ball size hail north of Hardin, 1 inch hail at Custer, half dollar 
 size hail near Hysham, 65 mph wind gust near Crow Agency. Also, a 
 brief EF-0 tornado (path width 100 yards and length 1/2 mile) lasted 
 for less than 5 minutes between Busby and Lame Deer. The tornado 
 tossed a 20 foot diameter grain bin 250 yards, and there was some 
 tree damage.
 June 9:  A severe thunderstorm produced 1.5 inch hail just west of 
 June 15-24:  A period of very wet weather. Billings, Miles City and 
 Baker each received over 3 inches of rain during these 10 days. 
 Roundup had 3.77 inches, Broadus 3.60 inches. The wet weather caused 
 more flooding on portions of the Musselshell River. Billings had 9 
 consecutive days with measurable rain from the 15th through the 23rd.
 June 15:  A severe thunderstorm produced quarter size hail near 
 Dayton and Ranchester.
 June 16:  A severe thunderstorm produced quarter size hail near 
 Joliet, and roof damage due to wind was reported near Boyd.
 June 18:  Heavy rain: over 3 1/2 inches near Melville, 2.10 inches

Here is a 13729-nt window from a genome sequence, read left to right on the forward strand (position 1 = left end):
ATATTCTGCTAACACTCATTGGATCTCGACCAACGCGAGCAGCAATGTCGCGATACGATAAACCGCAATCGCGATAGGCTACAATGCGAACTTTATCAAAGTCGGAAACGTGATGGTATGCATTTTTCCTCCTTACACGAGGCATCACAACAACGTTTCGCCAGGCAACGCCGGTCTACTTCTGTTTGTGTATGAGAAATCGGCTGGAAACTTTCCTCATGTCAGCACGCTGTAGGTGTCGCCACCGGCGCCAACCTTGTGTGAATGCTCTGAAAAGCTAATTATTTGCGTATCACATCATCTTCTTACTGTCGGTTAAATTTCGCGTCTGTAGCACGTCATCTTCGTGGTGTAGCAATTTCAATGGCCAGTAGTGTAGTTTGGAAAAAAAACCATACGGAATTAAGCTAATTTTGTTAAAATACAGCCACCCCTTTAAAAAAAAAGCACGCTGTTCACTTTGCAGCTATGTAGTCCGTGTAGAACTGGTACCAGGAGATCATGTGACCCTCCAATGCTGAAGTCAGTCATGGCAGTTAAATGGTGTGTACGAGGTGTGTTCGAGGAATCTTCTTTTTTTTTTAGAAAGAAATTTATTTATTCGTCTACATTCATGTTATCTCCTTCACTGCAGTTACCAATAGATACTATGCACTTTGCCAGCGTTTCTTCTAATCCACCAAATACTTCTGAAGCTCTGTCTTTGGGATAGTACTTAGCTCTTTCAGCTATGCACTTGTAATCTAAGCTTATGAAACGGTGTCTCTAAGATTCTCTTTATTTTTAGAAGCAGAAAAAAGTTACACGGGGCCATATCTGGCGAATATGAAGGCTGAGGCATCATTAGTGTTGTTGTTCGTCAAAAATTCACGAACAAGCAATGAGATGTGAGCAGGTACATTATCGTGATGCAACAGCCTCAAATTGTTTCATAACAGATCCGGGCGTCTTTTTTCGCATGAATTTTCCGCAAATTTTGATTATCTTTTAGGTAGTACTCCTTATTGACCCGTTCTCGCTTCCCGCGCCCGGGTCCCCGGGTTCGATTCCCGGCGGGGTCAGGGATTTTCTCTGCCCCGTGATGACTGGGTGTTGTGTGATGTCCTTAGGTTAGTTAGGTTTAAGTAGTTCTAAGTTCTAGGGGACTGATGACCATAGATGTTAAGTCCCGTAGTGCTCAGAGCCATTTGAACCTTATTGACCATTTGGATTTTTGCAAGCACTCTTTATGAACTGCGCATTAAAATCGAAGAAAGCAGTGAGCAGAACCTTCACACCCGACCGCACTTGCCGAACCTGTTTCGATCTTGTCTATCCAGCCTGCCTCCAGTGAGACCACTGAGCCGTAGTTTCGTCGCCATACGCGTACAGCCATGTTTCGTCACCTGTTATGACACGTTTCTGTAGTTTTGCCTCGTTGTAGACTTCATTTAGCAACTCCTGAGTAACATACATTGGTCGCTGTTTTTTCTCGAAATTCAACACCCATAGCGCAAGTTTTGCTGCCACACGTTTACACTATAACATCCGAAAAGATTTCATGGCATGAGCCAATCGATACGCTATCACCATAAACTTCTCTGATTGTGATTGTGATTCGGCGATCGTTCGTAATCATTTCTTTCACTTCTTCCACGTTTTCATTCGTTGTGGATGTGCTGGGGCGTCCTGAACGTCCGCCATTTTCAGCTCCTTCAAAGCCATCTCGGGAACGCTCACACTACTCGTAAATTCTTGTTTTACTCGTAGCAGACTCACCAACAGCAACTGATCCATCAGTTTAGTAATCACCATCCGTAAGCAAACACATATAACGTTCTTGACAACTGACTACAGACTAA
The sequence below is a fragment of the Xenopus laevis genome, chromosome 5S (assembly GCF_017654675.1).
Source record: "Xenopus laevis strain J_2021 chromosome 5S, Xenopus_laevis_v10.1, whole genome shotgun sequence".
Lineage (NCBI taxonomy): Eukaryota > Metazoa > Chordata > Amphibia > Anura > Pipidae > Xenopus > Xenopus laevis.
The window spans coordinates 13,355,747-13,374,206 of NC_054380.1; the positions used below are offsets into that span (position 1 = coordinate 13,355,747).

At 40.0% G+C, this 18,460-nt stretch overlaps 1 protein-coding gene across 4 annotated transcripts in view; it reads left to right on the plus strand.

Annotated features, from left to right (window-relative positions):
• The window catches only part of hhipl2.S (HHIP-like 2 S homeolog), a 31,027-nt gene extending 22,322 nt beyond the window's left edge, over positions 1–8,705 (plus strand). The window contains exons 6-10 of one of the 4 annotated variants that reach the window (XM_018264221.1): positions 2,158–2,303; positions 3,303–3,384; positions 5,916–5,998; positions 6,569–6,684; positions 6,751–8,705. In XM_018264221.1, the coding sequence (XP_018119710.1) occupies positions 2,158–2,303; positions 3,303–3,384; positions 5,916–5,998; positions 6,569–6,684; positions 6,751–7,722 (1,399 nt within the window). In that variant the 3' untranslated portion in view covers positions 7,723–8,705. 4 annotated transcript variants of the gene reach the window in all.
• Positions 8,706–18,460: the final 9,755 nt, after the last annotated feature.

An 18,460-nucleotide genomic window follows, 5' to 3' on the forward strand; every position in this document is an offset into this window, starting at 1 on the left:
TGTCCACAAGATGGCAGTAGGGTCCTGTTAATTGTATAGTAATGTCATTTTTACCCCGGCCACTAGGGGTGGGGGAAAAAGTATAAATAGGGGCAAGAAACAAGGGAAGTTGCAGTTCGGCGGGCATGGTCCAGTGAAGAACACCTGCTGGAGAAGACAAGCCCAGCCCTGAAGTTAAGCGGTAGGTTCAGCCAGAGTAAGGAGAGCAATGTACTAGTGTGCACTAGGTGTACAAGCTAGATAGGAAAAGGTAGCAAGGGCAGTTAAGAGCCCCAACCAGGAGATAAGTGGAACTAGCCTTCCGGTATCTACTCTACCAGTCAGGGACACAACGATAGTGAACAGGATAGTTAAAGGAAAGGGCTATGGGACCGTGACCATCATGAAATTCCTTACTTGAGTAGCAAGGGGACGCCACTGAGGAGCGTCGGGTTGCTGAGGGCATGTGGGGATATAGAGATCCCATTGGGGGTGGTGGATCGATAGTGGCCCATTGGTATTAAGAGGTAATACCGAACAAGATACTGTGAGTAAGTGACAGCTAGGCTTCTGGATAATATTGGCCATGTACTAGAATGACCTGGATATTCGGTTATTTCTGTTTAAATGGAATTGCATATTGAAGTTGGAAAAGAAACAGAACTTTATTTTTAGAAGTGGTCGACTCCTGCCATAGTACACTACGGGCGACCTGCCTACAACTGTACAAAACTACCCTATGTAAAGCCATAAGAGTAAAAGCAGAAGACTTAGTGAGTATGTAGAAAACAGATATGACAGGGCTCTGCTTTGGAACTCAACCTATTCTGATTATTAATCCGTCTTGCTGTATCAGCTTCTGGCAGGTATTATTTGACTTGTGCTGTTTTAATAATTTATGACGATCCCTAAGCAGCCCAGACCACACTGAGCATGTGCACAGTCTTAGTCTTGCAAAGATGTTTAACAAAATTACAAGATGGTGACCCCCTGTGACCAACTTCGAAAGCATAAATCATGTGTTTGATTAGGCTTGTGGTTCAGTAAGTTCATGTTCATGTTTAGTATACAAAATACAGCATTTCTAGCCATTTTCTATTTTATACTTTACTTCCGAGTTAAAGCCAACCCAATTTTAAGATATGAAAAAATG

in 3 hours near Columbus, 2.02 inches at Hysham. A funnel cloud was 
 spotted southeast of Bridger on the MT/WY line.
 June 19:  Quarter size hail covered I-94 in the Hysham Hills, 
 causing difficult travel conditions. A funnel cloud was spotted near 
 Lodge Grass.
 June 21:  Quarter size hail was reported a few miles south of 
 Roundup, and along Highway 3 near Acton. Two inches of rain fell in 
 the Bull Mountains.
 June 24:  A funnel cloud was spotted near Plevna.
 June 28:  During the evening, a severe thunderstorm moved across 
 Carter County producing golf ball size hail, 70-80 mph straight line 
 wind gusts, and a EF-2 tornado (touching down 4 times) as it moved 
 toward the SD border. The tornado moved through rural areas causing